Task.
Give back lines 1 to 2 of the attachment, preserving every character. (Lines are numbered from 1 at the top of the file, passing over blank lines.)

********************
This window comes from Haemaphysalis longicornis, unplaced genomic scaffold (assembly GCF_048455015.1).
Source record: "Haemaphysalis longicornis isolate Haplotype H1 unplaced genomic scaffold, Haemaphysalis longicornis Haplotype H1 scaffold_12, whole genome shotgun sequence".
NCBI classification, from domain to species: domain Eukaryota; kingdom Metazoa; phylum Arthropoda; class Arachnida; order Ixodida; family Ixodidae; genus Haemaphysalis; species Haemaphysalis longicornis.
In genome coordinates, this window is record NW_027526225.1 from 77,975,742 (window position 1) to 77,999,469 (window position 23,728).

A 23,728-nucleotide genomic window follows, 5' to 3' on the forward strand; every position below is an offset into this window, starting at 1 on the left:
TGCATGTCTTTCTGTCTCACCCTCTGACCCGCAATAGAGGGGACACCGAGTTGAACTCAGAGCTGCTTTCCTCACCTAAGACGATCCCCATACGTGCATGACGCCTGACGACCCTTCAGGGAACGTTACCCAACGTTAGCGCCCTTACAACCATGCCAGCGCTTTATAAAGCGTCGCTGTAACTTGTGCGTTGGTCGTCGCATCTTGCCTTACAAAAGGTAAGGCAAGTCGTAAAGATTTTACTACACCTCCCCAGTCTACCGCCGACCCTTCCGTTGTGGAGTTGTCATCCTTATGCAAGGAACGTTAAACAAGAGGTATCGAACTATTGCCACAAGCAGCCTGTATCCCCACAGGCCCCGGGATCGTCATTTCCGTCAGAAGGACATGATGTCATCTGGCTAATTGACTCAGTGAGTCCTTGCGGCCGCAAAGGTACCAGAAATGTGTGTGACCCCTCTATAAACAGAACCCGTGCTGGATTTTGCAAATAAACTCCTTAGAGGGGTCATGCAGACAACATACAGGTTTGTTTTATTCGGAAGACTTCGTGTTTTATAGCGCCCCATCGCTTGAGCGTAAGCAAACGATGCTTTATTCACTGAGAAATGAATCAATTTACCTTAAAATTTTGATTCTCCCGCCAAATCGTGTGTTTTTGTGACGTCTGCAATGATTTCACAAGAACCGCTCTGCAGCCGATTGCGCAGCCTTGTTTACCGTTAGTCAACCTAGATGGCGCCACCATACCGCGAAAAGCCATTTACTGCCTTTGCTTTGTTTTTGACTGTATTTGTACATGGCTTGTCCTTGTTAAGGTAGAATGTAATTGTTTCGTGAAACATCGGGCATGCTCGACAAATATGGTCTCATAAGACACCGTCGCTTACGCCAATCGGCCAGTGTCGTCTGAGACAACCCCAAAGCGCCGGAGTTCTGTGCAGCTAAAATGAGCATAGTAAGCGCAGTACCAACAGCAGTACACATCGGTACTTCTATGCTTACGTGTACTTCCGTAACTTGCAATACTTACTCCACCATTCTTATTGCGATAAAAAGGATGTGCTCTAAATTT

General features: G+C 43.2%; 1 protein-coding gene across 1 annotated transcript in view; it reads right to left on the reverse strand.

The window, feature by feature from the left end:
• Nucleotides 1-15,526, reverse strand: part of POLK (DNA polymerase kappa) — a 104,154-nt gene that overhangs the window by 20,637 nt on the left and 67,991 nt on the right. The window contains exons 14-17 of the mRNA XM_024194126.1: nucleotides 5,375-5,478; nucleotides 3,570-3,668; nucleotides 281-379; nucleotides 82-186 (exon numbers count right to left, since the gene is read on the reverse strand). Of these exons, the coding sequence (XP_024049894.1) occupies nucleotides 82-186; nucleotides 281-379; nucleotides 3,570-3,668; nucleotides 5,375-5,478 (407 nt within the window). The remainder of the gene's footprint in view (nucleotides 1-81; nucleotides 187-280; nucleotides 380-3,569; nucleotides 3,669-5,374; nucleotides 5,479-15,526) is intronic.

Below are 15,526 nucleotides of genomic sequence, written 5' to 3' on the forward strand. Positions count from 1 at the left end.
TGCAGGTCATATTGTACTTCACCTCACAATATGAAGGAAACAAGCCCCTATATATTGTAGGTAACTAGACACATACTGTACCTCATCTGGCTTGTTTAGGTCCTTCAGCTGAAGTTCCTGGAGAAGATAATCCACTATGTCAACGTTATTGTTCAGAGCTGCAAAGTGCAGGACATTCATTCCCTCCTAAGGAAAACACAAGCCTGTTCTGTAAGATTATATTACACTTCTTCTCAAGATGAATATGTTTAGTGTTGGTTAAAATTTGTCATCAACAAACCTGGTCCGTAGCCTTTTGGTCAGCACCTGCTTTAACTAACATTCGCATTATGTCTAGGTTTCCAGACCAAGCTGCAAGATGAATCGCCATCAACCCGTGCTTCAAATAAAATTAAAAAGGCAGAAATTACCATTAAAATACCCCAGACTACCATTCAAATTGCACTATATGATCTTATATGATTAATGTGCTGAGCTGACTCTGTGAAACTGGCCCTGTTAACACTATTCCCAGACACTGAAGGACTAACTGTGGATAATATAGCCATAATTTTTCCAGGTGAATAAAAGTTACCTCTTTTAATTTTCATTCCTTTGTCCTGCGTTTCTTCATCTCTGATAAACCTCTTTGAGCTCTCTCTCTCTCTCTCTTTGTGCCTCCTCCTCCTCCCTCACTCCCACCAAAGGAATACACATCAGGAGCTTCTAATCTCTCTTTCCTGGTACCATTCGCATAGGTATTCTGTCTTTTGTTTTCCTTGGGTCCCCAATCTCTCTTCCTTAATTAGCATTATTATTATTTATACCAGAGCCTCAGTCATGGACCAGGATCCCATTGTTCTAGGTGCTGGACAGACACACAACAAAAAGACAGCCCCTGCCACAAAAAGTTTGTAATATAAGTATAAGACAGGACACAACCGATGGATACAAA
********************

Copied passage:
This window comes from Haemaphysalis longicornis, unplaced genomic scaffold (assembly GCF_048455015.1).
Source record: "Haemaphysalis longicornis isolate Haplotype H1 unplaced genomic scaffold, Haemaphysalis longicornis Haplotype H1 scaffold_12, whole genome shotgun sequence".